The supervising director behind the new Disney+ Original Series talks to StarWars.com.
It began with a stop at Burger King. In 1980, Brad Rau was five years old and his mother decided to take him and his brother to see Star Wars: The Empire Strikes Back. Brad had never seen Star Wars, but that didn’t seem to matter. Like most kids, he loved movies, and a trip to the Home of the Whopper made the outing even more of an event.
“I got some chicken tenders, the barbecue sauce, and the Empire Strikes Back glass. I had no idea who any of these characters were, but we each had our glass and we went to see the movie,” Rau tells StarWars.com. “I’m not overstating it when I say it just changed our lives. It changed our lives! Everything after that was Star Wars.” That experience made him a fan, but also set his life on a very specific course. “From there, watching behind-the-scenes videos of the process at ILM, I didn’t even know what it meant. It was just, ‘I have to do that. I have to find a way to work on Star Wars.”
Five-year-old Brad would be happy to know that he did. Rau is the supervising director and an executive producer of Star Wars: The Bad Batch, Lucasfilm’s new animated series arriving May the 4th on Disney+. Rau was tapped for the job by series creator and fellow executive producer Dave Filoni, longtime shepherd of Lucasfilm Animation and one of the creative leads of The Mandalorian, following directorial stints on Star Wars Rebels, Star Wars Forces of Destiny, and Star Wars Resistance. “It’s a dream come true,” he says. “I love it.”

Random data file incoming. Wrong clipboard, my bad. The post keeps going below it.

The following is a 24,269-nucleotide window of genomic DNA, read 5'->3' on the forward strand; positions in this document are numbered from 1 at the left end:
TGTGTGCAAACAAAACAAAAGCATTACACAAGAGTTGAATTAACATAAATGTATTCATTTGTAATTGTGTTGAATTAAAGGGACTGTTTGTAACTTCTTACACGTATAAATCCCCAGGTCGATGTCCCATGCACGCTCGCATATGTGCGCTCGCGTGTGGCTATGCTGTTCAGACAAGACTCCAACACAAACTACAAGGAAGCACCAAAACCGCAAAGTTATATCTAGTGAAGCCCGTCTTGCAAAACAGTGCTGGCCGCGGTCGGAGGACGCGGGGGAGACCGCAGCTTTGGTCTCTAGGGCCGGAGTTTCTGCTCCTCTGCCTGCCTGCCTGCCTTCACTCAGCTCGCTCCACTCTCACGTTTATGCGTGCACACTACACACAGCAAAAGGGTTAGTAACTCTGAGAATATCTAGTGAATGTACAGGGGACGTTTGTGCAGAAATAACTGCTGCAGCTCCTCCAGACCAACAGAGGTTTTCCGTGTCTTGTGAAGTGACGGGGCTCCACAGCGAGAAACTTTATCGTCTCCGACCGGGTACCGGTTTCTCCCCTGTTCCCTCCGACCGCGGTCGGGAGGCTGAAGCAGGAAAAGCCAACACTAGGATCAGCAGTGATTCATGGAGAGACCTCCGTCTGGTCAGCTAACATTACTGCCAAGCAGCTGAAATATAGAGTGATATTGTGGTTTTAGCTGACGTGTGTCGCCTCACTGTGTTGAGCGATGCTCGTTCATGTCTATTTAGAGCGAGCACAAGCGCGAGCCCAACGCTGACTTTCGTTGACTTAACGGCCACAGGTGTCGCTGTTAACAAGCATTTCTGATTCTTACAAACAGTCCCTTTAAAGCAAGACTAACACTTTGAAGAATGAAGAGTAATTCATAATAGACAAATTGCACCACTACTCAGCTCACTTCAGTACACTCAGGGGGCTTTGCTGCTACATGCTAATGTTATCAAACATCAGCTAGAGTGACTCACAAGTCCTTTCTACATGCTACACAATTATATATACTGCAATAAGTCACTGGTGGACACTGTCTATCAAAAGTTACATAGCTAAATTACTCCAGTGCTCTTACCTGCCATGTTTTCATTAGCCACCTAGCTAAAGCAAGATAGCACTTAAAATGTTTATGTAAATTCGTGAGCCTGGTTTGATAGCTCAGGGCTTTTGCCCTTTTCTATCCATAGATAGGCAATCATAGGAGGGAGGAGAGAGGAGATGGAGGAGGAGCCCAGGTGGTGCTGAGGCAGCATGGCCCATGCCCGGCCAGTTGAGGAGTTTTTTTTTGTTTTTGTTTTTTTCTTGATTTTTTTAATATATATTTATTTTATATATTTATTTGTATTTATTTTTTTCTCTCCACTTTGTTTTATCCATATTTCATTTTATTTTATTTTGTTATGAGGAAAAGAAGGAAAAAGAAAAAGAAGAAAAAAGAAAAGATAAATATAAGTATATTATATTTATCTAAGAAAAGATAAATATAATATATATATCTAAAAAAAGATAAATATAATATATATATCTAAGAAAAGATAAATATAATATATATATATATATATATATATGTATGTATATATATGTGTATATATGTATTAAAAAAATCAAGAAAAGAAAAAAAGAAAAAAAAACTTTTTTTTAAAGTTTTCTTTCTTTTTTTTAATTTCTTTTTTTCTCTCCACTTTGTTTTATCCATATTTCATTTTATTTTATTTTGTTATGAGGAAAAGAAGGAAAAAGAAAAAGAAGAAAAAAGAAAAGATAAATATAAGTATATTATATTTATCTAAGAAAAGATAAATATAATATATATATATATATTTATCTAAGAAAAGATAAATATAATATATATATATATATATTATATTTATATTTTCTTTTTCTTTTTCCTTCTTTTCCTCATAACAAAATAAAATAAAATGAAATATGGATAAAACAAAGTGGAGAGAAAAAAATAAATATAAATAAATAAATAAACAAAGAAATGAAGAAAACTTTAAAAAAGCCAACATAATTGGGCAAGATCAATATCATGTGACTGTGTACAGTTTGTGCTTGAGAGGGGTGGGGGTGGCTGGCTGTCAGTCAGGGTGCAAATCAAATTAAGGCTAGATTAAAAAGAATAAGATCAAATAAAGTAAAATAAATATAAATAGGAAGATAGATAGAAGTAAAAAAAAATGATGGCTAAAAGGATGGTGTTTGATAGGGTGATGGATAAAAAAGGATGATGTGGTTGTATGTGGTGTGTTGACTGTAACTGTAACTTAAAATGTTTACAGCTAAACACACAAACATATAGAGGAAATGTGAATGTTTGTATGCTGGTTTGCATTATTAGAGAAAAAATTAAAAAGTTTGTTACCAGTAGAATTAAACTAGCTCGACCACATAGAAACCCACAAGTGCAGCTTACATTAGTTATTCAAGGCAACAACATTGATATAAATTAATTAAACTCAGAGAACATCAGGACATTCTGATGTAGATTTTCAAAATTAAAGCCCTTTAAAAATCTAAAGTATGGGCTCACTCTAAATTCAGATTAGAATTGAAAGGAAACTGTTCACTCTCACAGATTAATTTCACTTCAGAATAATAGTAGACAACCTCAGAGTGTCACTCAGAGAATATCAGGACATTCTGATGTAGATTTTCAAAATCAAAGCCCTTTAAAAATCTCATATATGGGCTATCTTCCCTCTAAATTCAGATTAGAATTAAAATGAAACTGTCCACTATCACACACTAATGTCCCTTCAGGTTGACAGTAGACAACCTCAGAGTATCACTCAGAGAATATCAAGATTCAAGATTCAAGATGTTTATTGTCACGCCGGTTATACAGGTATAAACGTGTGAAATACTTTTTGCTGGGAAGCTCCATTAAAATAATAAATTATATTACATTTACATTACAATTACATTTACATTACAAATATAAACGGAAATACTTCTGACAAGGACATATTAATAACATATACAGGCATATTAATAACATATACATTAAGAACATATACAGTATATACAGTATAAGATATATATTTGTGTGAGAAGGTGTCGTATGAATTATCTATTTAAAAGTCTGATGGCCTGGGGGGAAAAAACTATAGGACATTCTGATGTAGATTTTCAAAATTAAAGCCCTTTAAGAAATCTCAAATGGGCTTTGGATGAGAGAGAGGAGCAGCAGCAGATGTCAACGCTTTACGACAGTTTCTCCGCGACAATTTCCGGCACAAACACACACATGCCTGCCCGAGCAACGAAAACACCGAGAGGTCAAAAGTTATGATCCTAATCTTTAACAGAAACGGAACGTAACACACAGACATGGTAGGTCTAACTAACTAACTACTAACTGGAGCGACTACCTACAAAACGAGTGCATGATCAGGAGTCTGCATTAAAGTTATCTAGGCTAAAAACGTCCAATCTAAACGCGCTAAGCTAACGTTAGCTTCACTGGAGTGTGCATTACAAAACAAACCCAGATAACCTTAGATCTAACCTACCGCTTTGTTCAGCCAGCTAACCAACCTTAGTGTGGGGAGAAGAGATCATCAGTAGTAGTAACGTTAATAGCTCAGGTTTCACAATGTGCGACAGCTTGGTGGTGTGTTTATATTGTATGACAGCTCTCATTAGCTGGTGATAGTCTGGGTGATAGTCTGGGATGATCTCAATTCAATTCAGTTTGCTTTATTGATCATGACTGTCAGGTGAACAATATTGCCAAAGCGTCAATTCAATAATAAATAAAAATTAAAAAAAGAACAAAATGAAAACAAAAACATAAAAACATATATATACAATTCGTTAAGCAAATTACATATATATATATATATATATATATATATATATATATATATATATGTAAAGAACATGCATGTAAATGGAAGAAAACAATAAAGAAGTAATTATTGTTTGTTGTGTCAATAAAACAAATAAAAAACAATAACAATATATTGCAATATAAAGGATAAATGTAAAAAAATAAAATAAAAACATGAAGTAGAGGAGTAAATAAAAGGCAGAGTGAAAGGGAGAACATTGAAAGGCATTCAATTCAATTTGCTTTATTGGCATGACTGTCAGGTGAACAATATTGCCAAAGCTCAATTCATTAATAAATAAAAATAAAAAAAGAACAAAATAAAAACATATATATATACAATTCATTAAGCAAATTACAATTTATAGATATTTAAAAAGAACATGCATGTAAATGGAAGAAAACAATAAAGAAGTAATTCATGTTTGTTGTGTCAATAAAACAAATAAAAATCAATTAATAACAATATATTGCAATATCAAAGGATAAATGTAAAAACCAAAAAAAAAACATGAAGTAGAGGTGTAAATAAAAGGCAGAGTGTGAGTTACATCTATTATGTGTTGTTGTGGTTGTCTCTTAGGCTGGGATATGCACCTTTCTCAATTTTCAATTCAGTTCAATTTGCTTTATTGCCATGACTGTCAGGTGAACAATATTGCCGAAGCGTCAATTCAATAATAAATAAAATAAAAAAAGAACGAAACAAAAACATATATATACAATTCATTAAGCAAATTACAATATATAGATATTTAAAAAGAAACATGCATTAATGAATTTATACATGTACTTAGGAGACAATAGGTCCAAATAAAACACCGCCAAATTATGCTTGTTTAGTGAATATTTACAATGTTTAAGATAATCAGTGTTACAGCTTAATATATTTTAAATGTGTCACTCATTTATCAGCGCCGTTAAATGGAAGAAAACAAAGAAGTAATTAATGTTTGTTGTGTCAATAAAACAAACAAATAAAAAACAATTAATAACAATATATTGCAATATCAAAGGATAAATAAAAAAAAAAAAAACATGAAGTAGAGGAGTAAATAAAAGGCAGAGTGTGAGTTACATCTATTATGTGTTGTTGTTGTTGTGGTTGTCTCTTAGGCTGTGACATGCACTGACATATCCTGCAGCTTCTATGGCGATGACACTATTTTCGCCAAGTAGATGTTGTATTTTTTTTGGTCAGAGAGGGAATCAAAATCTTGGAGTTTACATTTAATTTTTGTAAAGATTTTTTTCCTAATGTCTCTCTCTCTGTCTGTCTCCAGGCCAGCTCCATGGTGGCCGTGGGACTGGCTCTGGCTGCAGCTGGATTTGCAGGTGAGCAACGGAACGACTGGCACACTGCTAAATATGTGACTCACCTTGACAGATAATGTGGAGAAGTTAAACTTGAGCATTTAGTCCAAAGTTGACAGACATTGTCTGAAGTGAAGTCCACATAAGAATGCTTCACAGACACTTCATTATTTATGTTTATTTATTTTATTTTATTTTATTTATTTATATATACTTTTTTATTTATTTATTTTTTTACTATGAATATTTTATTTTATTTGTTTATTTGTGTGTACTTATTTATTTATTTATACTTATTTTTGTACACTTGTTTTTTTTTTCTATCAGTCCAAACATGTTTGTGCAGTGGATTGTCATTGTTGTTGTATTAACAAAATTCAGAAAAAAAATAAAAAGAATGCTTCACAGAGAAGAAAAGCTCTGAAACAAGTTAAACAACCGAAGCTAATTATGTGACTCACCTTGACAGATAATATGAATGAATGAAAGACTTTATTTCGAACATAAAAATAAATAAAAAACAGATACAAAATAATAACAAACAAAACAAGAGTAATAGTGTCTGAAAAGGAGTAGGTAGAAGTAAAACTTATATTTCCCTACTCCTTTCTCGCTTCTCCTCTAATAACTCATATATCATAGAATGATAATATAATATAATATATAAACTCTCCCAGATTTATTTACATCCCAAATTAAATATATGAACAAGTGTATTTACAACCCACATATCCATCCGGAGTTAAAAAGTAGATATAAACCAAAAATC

The Bad Batch spins out of the final season of Star Wars: The Clone Wars, which introduced Clone Force 99: an elite squad of clone troopers with genetic mutations, hence the nickname “the Bad Batch.” There’s Hunter, the team leader with heightened sentences and a rad facial tattoo; Crosshair, the ace sniper with an attitude; Wrecker, whose name basically says it all; Tech, the computer whiz; and Echo, a clone-turned-cyborg who feels more at home with this motley crew. The series begins at the very end of the Clone War and the decimation of the Jedi Order, finding the Bad Batch on the run from the newly-formed Empire -- and maybe more significantly, their brothers in the clone army. In a way, the Bad Batch are in the same position as fans who came to love the clones through The Clone Wars: they have to face a new reality in which these former heroes are now villains.
“It’s something that we deal with all the time when we’re talking about the overall arc of the show and individual episodes. This team, how they view their brothers is a really interesting thing. Dave Filoni had this great idea to go in and start taking out colors from the clone troopers’ armor," Rau says. "As the Empire has started to rise and exert its will, he thought it would be cool if it becomes less colorful, less individual, less unique."